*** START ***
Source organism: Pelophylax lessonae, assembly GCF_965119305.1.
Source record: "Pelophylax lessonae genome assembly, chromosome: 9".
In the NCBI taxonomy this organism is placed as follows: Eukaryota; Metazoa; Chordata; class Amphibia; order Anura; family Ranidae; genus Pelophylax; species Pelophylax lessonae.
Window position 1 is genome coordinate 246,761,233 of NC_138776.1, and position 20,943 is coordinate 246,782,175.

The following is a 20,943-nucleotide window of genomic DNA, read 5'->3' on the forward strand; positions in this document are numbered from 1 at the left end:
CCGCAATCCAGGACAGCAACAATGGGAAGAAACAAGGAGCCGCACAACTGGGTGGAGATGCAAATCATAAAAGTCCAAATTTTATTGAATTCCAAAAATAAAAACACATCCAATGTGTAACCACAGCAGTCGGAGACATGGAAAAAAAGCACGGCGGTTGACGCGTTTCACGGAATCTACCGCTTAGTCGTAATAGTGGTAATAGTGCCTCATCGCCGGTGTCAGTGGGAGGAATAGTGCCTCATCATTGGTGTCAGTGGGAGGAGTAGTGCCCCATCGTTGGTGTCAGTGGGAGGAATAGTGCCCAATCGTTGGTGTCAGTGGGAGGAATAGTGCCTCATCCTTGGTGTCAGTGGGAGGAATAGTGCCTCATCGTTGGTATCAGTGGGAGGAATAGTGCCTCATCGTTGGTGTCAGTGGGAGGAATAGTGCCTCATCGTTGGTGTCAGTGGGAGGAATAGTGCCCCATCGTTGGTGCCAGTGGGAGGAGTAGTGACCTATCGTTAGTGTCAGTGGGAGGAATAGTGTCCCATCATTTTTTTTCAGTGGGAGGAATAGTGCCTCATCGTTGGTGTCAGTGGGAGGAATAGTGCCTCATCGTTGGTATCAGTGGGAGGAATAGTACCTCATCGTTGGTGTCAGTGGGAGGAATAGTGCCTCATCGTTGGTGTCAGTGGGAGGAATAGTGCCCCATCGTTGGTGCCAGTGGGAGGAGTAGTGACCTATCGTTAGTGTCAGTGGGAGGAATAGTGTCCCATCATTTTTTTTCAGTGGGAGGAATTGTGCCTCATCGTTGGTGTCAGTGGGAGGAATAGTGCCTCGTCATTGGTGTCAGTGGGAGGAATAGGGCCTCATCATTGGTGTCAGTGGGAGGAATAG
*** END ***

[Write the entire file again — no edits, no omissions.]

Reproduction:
Source organism: Pelophylax lessonae, assembly GCF_965119305.1.
Source record: "Pelophylax lessonae genome assembly, chromosome: 9".
In the NCBI taxonomy this organism is placed as follows: Eukaryota; Metazoa; Chordata; class Amphibia; order Anura; family Ranidae; genus Pelophylax; species Pelophylax lessonae.
Window position 1 is genome coordinate 246,761,233 of NC_138776.1, and position 20,943 is coordinate 246,782,175.

The following is a 20,943-nucleotide window of genomic DNA, read 5'->3' on the forward strand; positions in this document are numbered from 1 at the left end:
CCGCAATCCAGGACAGCAACAATGGGAAGAAACAAGGAGCCGCACAACTGGGTGGAGATGCAAATCATAAAAGTCCAAATTTTATTGAATTCCAAAAATAAAAACACATCCAATGTGTAACCACAGCAGTCGGAGACATGGAAAAAAAGCACGGCGGTTGACGCGTTTCACGGAATCTACCGCTTAGTCGTAATAGTGGTAATAGTGCCTCATCGCCGGTGTCAGTGGGAGGAATAGTGCCTCATCATTGGTGTCAGTGGGAGGAGTAGTGCCCCATCGTTGGTGTCAGTGGGAGGAATAGTGCCCAATCGTTGGTGTCAGTGGGAGGAATAGTGCCTCATCCTTGGTGTCAGTGGGAGGAATAGTGCCTCATCGTTGGTATCAGTGGGAGGAATAGTGCCTCATCGTTGGTGTCAGTGGGAGGAATAGTGCCTCATCGTTGGTGTCAGTGGGAGGAATAGTGCCCCATCGTTGGTGCCAGTGGGAGGAGTAGTGACCTATCGTTAGTGTCAGTGGGAGGAATAGTGTCCCATCATTTTTTTTCAGTGGGAGGAATAGTGCCTCATCGTTGGTGTCAGTGGGAGGAATAGTGCCTCATCGTTGGTATCAGTGGGAGGAATAGTACCTCATCGTTGGTGTCAGTGGGAGGAATAGTGCCTCATCGTTGGTGTCAGTGGGAGGAATAGTGCCCCATCGTTGGTGCCAGTGGGAGGAGTAGTGACCTATCGTTAGTGTCAGTGGGAGGAATAGTGTCCCATCATTTTTTTTCAGTGGGAGGAATTGTGCCTCATCGTTGGTGTCAGTGGGAGGAATAGTGCCTCGTCATTGGTGTCAGTGGGAGGAATAGGGCCTCATCATTGGTGTCAGTGGGAGGAATAG